Our long weekend - which now seems forever ago- away was fantastic, just what the doctor would have ordered, had I been to the doctors!
I'm going to share a little bit of knowledge I gained on my visit to the Black Country Living Museum.
On our way round, we happened upon this chap...
He was so engaging I didn't take as many photos as I normally would have. But basically, one makes an impression of the brass one wants to make in sand. One grooves a pouring channel with one's thumb. One then heats brass - which is a combination on copper ( which burns at 1000F ) and zinc which burns at gas mark 600, up to about 1400F . Slightly warmer than your average slow cooker!
One then pours the molten metal from its crucible using massive sugar tongs into one's cast one made earlier! One then lets it go cold. Once set, one 'breaks the mould' and one plunges the newly forged brass into a bucket of cold water.
The metal that has set along the pouring channel is called the 'git'. This is unwanted and goes back into the crucible because there is no further use for it. Hence, 'useless git'.
Now back to the edjucayshun.(sic)
Hands up if you thought horse brasses were invented to hang by the side of your Grandma's fire. Elderly Aunties especially in the 1970s may also apply. Well guess what! You'd be wrong!
If you look on my carefully borrowed google images picture you can see the horse brasses on the 'hosses' which is how the man above pronounced it.
But if you are now thinking that hoss brasses are necklaces for hosses, you'd also be wrong!
They were the original 'sign on the dotted line contract agreements.' The different designs were important too. Each design was actually a pub, inn, or a tavern. It was in fact like the first ever SAT NAV! Going in order from the bottom, the driver would 'read' the brasses and would recognise the symbol from the pub! ( side note - a lot of folks couldn't read in the black and white days before the flipping Victorians stuck their oar in and invented schools for all children to go to.)
The driver would then drop off the barrels at the pub, the publican would sample the ale. If he liked it, the hoss brass was detached and given to him. This acceptance of the brass indicated the fact that he had bought the beer on contract. Later on in the day, the brewery would send the money collectors round, take payment and collect the brass. It was also like a receipt!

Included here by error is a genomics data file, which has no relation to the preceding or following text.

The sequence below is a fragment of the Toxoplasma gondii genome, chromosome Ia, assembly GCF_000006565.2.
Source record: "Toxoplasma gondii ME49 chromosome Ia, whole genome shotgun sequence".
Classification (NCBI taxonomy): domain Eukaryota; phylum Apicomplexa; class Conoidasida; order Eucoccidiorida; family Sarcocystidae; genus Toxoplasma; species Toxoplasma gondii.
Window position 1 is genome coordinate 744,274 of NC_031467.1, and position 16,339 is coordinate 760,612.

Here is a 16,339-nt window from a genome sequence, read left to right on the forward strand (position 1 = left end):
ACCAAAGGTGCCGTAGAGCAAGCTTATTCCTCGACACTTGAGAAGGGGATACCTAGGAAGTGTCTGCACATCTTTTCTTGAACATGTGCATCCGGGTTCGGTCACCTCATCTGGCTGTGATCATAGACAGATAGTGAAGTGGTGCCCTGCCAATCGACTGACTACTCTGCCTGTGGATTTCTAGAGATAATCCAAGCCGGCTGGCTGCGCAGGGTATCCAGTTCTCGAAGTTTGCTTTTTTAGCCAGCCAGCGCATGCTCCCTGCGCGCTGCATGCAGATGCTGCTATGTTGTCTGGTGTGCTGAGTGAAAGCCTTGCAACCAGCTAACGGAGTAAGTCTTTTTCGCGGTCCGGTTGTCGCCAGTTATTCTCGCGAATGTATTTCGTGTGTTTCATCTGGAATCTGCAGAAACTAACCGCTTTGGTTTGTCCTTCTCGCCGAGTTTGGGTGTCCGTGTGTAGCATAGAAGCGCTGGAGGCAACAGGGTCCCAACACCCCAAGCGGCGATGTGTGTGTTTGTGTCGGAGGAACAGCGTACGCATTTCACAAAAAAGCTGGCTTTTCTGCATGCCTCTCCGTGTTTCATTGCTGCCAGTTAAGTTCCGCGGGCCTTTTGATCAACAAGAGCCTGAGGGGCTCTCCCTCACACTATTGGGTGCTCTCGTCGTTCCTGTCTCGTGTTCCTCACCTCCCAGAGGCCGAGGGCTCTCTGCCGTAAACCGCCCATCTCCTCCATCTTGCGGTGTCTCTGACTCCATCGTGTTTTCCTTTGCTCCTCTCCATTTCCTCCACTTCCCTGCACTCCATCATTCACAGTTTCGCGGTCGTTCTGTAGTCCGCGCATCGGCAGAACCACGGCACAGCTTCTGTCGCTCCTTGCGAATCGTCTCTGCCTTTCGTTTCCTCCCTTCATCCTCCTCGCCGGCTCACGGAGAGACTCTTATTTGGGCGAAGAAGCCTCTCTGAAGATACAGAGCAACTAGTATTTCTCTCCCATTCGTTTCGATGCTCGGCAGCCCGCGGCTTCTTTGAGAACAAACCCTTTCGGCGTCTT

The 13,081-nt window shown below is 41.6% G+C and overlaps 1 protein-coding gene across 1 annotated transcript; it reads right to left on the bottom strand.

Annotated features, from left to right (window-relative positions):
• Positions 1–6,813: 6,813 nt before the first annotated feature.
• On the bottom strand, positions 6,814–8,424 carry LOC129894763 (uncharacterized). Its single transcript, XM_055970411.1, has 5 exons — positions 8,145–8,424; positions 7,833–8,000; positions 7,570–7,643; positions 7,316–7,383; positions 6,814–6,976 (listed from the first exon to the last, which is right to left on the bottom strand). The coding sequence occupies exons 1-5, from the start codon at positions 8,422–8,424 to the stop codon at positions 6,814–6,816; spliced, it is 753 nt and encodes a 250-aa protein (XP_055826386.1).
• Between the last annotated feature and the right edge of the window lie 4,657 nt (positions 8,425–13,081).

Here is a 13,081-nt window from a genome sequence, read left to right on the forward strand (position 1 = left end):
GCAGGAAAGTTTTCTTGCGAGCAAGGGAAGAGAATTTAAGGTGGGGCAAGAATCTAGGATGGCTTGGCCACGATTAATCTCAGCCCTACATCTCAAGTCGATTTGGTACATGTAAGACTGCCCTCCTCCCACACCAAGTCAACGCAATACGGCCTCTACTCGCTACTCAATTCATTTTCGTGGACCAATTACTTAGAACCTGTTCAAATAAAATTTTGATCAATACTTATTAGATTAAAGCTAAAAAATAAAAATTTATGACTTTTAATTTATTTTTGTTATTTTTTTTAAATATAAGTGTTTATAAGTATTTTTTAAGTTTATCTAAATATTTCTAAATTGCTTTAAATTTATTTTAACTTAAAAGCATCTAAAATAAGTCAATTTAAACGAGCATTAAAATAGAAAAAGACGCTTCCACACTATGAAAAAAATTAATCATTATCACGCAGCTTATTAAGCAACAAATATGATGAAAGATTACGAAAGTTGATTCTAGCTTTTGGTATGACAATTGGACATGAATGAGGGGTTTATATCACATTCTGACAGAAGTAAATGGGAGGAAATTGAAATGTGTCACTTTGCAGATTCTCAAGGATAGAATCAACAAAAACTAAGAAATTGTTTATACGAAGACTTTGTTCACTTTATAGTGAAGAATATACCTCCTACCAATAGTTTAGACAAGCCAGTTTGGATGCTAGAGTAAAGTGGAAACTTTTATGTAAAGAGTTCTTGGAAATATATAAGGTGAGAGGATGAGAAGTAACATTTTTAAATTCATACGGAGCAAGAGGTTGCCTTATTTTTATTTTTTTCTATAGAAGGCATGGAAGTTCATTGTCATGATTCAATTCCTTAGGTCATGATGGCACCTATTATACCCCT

Sorry if you already knew this but I positively was fizzing with this new information!
We also went downt pit. We also went on a canal cruise in the amazing man built caverns that run under Dudley. I've never ever been/seen anything like this before. It was fascinating. We didn't have the chips, although they smelt amazing. This was because we'd stuffed our faces at the hotel's amazing breakfast buffet! We were full to bursting! We did sample a shandy of the old fashioned ale though. It was a gorgeous day and I was glad we got there for it opening. Payment gets you year round passes, so we will definitely put in a return trip later on in the year. Even if it's just for the chips! What a great place!
We also fit in a trip to Kennilworth Castle. Beautiful place. The Earl of Dudley romanced Elizabeth 1st by building her a whopping great fancy pants addition to the castel original built in the 1200s. She still turned him down!
We, as English Heritage members always know it's a good one when non members have to pay £11 to get in!!!
Right, best get a wriggle on. First week almost done! Six to go! I will bob round your blogs and comment backwards through your posts over the weekend. The waistcoat was a bit too small, so it's going to someone else and I'm on with another bigger one for the original 'customer'!
Our way home was long and hot.
Lots of love from
Rachel *hands up if you spotted she's got a new photo doodle app thingy* Radiostar xx